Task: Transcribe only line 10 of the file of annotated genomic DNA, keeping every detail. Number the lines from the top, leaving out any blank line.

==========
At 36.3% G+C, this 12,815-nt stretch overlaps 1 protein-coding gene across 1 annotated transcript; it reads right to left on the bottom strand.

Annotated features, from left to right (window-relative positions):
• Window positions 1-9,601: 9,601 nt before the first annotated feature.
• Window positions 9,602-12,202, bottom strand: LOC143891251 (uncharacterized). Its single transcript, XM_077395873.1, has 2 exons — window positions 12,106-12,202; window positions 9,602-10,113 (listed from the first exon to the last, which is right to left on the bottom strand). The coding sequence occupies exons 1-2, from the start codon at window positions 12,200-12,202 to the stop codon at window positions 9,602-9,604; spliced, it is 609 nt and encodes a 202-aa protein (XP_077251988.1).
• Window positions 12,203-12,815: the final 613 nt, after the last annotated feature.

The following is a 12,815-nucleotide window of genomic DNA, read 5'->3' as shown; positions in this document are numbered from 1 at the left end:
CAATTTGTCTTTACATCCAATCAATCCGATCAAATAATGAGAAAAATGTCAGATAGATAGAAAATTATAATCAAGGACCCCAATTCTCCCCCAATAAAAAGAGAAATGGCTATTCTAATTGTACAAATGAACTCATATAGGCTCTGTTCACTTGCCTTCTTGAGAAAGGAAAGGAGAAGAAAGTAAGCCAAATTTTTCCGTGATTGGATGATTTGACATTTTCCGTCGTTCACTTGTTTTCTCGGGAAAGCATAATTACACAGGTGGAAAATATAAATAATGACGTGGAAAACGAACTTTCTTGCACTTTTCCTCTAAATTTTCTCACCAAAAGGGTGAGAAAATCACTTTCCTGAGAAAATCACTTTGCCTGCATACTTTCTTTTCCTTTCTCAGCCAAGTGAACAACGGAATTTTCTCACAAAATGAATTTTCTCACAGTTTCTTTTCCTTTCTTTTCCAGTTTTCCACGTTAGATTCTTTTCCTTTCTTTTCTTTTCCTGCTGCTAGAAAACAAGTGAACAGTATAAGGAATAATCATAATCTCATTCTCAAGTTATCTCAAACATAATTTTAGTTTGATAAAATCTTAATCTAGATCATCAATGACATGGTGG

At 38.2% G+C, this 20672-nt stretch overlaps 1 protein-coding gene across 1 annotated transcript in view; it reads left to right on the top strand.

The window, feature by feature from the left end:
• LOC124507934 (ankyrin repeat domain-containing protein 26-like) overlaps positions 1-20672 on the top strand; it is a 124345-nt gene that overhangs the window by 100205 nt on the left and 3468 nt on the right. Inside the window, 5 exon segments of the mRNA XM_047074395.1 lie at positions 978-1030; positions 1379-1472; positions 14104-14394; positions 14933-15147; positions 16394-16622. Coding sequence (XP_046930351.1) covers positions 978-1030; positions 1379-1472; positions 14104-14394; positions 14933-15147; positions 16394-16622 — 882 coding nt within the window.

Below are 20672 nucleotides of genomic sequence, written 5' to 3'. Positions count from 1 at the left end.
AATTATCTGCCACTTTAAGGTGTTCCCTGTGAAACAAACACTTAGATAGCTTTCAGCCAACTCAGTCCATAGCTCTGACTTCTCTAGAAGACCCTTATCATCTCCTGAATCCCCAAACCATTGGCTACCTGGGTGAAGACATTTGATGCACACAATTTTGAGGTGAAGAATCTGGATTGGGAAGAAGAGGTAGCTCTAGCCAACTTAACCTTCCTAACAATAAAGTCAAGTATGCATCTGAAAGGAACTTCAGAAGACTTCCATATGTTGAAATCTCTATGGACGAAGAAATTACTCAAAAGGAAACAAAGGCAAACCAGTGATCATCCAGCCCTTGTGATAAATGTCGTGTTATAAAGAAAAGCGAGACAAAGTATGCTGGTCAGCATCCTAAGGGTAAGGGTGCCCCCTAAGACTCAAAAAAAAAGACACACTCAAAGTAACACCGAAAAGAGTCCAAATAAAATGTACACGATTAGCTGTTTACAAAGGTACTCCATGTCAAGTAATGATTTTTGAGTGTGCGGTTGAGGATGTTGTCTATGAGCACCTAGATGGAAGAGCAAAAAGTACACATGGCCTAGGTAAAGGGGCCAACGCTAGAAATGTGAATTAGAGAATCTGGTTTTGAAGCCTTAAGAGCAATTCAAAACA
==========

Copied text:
• LOC124507934 (ankyrin repeat domain-containing protein 26-like) overlaps positions 1-20672 on the top strand; it is a 124345-nt gene that overhangs the window by 100205 nt on the left and 3468 nt on the right. Inside the window, 5 exon segments of the mRNA XM_047074395.1 lie at positions 978-1030; positions 1379-1472; positions 14104-14394; positions 14933-15147; positions 16394-16622. Coding sequence (XP_046930351.1) covers positions 978-1030; positions 1379-1472; positions 14104-14394; positions 14933-15147; positions 16394-16622 — 882 coding nt within the window.